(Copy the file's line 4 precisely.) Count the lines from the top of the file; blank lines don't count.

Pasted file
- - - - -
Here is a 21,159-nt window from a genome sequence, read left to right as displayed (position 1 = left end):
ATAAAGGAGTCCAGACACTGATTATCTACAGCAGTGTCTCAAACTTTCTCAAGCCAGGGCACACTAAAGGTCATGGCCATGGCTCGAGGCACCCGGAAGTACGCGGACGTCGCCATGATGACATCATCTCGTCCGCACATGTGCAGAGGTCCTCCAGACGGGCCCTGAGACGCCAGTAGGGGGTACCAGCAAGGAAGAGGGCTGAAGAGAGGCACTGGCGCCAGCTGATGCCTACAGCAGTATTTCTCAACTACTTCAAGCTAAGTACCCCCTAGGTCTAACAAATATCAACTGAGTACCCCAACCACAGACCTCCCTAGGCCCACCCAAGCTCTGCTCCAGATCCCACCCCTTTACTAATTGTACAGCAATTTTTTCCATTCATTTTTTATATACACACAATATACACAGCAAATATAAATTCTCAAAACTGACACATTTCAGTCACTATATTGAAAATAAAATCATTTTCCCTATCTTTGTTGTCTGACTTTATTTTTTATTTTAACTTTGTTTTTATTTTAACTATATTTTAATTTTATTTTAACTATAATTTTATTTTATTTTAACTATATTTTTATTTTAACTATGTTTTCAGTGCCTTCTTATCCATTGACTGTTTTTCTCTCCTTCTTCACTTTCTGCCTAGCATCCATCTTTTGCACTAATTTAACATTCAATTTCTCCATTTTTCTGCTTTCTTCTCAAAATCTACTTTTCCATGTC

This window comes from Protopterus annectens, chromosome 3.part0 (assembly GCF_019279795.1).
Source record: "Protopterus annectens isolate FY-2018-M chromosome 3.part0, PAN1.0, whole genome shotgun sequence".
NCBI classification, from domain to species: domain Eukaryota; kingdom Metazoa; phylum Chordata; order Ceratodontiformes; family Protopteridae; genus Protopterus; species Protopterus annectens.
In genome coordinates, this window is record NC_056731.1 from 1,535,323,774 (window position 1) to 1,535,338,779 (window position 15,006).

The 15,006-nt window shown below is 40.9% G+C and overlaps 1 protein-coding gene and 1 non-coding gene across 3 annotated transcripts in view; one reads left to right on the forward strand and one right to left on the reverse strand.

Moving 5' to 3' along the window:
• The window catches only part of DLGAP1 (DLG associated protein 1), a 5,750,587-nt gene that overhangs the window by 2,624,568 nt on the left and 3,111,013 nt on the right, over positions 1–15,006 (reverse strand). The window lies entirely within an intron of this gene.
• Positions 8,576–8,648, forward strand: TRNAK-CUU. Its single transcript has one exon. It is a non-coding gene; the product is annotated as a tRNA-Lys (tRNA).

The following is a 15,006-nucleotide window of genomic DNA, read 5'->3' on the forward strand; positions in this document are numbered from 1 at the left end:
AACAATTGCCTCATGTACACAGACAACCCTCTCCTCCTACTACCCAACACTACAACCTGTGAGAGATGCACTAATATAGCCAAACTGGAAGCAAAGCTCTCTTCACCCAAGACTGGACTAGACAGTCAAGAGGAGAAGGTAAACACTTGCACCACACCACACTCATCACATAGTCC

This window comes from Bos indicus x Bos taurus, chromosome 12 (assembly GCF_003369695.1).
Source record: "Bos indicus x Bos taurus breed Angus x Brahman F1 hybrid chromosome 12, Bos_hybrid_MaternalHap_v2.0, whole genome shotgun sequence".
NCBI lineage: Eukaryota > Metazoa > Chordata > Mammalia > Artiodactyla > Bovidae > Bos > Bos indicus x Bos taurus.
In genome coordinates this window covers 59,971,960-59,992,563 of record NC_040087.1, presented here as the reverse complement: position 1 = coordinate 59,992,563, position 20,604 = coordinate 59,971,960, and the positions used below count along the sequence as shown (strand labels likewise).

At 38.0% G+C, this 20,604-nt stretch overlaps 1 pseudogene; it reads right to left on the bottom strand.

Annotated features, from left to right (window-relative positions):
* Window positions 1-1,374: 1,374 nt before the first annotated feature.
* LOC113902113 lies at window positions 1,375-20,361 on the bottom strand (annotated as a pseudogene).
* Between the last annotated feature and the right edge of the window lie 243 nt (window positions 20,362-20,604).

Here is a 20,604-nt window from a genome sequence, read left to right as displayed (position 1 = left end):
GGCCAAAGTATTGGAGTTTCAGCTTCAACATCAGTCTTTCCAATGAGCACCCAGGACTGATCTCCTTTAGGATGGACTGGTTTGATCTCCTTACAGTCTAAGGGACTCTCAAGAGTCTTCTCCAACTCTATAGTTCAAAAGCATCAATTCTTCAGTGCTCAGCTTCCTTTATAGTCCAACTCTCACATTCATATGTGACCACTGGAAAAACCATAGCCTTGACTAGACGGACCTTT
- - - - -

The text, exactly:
Source record: "Protopterus annectens isolate FY-2018-M chromosome 3.part0, PAN1.0, whole genome shotgun sequence".